Obama: ‘Nobody’ Considers Health Care Mandate a Tax Increase

President Obama argued on TV talk shows this weekend that his proposed mandate for everyone to buy health insurance - or face a large financial penalty - is not a tax increase:

In a testy exchange on ABC’s “This Week,” broadcast Sunday, Obama rejected the assertion that forcing people to obtain coverage would violate his campaign pledge against raising taxes on middle-class Americans.

“For us to say you have to take responsibility to get health insurance is absolutely not a tax increase,” Obama said in response to persistent questioning, later adding: “Nobody considers that a tax increase.”

Well, I consider it a tax increase, so I guess that makes me nobody.

The real question is whether this tax increase is a good idea. My answer is no. If others disagree, then fine, let’s have that debate. But denying plain truths suggests that advocates of Obamacare are trying to pass something that Americans would not endorse if it were structured and explained clearly.

Watch:

Prosecutors Should Not Be Allowed to Fabricate Evidence

In 1977, county attorney David Richter and assistant county attorney Joseph Hrvol worked side by side with police to investigate and “solve” the notorious murder of a former police officer in Pottawattamie County, Iowa. The prosecutors fabricated evidence and used it to charge and convict Curtis McGhee and Terry Harrington, sending them to prison for 25 years.

After the convictions were overturned for prosecutorial misconduct, McGhee and Harrington sued the county and prosecutors. The defendants in that civil suit invoked the absolute immunity generally afforded prosecutors to try to escape liability. After the Eighth Circuit ruled against them, the Supreme Court agreed to review the case.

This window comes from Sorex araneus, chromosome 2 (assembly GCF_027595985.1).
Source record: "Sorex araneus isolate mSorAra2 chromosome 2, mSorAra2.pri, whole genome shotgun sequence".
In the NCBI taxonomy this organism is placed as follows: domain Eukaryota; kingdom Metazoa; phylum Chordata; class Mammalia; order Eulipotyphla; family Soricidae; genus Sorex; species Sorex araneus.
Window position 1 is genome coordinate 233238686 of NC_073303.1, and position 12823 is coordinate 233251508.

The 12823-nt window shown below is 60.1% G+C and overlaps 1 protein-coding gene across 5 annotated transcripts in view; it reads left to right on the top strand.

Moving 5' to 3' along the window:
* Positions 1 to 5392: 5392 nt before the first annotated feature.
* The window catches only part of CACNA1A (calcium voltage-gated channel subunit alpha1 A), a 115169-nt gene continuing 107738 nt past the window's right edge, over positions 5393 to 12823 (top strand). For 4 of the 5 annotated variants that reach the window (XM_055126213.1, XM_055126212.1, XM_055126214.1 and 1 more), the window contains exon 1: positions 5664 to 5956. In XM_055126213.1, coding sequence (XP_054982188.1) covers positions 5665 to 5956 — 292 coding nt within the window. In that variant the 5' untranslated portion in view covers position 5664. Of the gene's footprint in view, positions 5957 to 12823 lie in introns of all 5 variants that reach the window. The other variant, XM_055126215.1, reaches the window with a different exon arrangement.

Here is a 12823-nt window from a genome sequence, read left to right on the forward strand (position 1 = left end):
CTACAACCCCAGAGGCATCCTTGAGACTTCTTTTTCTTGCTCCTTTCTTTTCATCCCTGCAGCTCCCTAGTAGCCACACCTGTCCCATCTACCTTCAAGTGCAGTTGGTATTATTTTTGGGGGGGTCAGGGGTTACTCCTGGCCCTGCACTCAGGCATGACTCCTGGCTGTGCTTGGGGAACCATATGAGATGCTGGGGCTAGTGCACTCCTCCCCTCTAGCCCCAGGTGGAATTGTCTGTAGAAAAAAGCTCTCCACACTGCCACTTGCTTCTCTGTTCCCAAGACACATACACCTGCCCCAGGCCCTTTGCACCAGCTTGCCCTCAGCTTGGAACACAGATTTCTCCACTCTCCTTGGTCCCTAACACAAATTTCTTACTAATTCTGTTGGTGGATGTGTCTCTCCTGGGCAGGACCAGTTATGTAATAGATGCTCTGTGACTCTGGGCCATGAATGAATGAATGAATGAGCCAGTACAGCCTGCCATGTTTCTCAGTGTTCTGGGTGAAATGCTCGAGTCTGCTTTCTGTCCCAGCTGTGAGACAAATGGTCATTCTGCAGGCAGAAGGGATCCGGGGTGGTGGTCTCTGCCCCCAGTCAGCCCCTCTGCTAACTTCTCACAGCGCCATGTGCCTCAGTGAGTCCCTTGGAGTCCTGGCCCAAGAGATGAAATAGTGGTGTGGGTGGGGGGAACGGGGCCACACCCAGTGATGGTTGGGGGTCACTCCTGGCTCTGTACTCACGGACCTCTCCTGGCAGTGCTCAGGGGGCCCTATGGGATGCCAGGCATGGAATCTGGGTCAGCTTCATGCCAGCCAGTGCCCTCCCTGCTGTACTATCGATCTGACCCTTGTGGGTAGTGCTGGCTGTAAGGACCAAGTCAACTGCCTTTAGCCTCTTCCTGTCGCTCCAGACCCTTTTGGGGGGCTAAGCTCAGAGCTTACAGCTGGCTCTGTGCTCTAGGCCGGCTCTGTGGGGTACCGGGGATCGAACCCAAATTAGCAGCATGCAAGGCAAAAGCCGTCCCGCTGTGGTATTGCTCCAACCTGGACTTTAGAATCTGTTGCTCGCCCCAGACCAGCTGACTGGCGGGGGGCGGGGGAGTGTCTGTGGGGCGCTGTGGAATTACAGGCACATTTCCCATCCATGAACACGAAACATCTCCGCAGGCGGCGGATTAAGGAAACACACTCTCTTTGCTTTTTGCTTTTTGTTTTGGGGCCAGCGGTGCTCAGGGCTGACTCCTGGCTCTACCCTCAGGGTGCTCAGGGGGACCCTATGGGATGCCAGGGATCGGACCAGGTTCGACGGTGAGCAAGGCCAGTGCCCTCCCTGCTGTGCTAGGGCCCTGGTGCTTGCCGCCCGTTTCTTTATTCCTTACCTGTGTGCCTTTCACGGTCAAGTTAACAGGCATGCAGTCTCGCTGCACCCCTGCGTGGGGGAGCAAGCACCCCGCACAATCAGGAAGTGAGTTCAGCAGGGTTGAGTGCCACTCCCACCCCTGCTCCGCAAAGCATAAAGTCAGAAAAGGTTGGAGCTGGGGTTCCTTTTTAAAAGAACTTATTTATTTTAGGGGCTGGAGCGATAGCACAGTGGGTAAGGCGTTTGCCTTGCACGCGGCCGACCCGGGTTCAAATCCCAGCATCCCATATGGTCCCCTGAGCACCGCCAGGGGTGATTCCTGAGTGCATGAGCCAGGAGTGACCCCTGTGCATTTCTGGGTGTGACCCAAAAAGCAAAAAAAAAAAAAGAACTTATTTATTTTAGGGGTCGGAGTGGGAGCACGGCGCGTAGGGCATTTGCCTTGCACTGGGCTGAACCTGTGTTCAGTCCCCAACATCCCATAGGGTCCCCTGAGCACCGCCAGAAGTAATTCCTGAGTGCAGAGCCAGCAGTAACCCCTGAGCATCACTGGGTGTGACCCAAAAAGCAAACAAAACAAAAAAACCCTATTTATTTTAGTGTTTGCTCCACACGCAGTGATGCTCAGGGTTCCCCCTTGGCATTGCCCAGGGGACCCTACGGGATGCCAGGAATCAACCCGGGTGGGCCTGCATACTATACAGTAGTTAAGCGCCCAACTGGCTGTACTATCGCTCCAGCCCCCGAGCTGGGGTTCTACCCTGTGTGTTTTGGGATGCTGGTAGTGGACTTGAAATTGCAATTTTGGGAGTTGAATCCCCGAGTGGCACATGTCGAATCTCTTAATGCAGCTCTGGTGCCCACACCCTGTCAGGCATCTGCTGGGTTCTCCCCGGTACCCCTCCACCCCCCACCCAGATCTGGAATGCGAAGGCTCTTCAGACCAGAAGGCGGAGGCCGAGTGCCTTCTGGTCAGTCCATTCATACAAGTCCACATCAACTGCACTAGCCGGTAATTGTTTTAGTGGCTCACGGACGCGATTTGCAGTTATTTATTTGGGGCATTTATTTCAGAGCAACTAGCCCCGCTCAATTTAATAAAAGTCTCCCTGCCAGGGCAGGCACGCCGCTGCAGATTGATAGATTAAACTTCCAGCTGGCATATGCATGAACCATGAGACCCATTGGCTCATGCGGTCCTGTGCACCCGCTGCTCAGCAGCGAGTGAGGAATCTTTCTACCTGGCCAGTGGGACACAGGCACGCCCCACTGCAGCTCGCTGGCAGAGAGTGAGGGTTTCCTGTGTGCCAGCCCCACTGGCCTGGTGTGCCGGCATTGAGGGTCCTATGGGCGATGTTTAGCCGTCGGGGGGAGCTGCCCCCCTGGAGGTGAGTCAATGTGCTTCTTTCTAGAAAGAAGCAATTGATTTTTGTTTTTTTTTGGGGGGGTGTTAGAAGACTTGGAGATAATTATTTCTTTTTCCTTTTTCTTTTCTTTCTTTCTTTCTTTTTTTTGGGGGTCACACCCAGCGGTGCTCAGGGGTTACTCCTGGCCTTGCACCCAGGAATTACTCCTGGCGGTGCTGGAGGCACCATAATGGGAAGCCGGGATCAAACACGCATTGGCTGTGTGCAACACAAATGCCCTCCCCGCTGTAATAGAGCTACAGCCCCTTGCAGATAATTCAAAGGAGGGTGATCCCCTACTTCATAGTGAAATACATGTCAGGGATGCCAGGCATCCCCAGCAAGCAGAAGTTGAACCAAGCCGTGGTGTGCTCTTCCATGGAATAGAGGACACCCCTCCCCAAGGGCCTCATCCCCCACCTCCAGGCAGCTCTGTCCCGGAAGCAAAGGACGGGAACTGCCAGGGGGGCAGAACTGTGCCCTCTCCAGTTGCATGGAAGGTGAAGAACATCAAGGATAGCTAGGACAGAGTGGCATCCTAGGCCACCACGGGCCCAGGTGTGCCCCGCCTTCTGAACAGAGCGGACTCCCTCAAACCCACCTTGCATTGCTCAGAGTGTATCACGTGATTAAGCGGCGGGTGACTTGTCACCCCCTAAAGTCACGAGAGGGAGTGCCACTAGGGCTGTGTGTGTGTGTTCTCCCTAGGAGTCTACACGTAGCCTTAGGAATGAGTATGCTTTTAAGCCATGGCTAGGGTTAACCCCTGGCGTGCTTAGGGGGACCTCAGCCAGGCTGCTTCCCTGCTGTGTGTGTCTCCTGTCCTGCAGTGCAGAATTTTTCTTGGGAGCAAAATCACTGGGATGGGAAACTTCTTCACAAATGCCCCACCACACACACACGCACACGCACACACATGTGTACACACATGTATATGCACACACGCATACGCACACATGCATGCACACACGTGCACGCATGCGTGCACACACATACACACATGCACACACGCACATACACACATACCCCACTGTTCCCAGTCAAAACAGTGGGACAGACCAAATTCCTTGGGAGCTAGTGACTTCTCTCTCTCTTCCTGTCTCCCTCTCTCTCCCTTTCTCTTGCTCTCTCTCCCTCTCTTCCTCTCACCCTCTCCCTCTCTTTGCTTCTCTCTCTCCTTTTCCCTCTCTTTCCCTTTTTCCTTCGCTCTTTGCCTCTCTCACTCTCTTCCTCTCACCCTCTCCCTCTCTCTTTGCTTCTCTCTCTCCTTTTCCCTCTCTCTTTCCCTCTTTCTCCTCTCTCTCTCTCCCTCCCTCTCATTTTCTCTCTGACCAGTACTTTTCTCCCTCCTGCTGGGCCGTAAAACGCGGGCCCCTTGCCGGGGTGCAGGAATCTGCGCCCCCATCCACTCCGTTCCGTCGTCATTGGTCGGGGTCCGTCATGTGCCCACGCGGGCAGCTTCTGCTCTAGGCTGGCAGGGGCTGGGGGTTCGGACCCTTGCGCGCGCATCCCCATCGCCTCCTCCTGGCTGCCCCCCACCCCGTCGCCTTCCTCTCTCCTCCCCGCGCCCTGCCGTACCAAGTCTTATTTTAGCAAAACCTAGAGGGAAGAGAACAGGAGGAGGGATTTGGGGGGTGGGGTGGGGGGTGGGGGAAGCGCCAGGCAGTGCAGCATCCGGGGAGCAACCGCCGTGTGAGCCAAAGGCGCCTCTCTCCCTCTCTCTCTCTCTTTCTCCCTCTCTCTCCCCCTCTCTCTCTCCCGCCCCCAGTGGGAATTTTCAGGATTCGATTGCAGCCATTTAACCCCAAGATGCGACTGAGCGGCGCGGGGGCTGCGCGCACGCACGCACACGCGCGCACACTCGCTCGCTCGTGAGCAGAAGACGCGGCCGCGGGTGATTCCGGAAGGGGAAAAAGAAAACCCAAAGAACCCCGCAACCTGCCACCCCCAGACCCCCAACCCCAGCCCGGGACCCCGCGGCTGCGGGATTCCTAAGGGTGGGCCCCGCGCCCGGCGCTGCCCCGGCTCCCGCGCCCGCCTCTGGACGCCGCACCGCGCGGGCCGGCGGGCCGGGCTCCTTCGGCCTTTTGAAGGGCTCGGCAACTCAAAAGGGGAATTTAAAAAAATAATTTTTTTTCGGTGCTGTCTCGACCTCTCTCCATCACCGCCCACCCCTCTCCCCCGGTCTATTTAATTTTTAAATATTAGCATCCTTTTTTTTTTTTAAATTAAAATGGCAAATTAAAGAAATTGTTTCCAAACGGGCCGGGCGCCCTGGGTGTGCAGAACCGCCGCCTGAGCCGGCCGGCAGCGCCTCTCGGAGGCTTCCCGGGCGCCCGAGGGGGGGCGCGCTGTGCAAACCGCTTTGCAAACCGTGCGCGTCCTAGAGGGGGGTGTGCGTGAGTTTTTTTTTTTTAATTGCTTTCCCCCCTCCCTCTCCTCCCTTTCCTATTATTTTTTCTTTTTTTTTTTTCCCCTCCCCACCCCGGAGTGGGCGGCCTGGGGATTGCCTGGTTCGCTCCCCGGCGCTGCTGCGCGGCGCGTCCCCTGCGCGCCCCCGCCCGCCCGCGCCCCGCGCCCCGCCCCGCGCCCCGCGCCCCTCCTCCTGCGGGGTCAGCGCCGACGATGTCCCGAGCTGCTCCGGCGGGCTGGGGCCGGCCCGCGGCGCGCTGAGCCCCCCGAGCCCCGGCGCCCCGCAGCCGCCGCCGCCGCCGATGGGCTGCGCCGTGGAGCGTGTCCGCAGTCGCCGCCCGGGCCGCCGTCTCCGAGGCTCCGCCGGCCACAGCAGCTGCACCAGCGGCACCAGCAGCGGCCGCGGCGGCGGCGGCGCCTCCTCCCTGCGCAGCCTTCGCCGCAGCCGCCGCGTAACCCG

On Friday, Cato joined the National Association of Criminal Defense Lawyers and the ACLU on a brief supporting the men unjustly imprisoned. We argue that prosecutors should be responsible for their role in manufacturing a false “case,” just as police officers would be under the same circumstances. As the Court has held, prosecutors enjoy absolute immunity only during the prosecutorial phase of a case, not its investigatory phase. Were prosecutors to receive absolute immunity here, citizens would have no protection from or recourse against prosecutors who frame the innocent by fabricating evidence and then using that evidence to convict them.

To read Cato’s brief in the case of Pottawattamie County v. McGhee, see here.

Pakistan: More Aid, More Waste, More Fraud?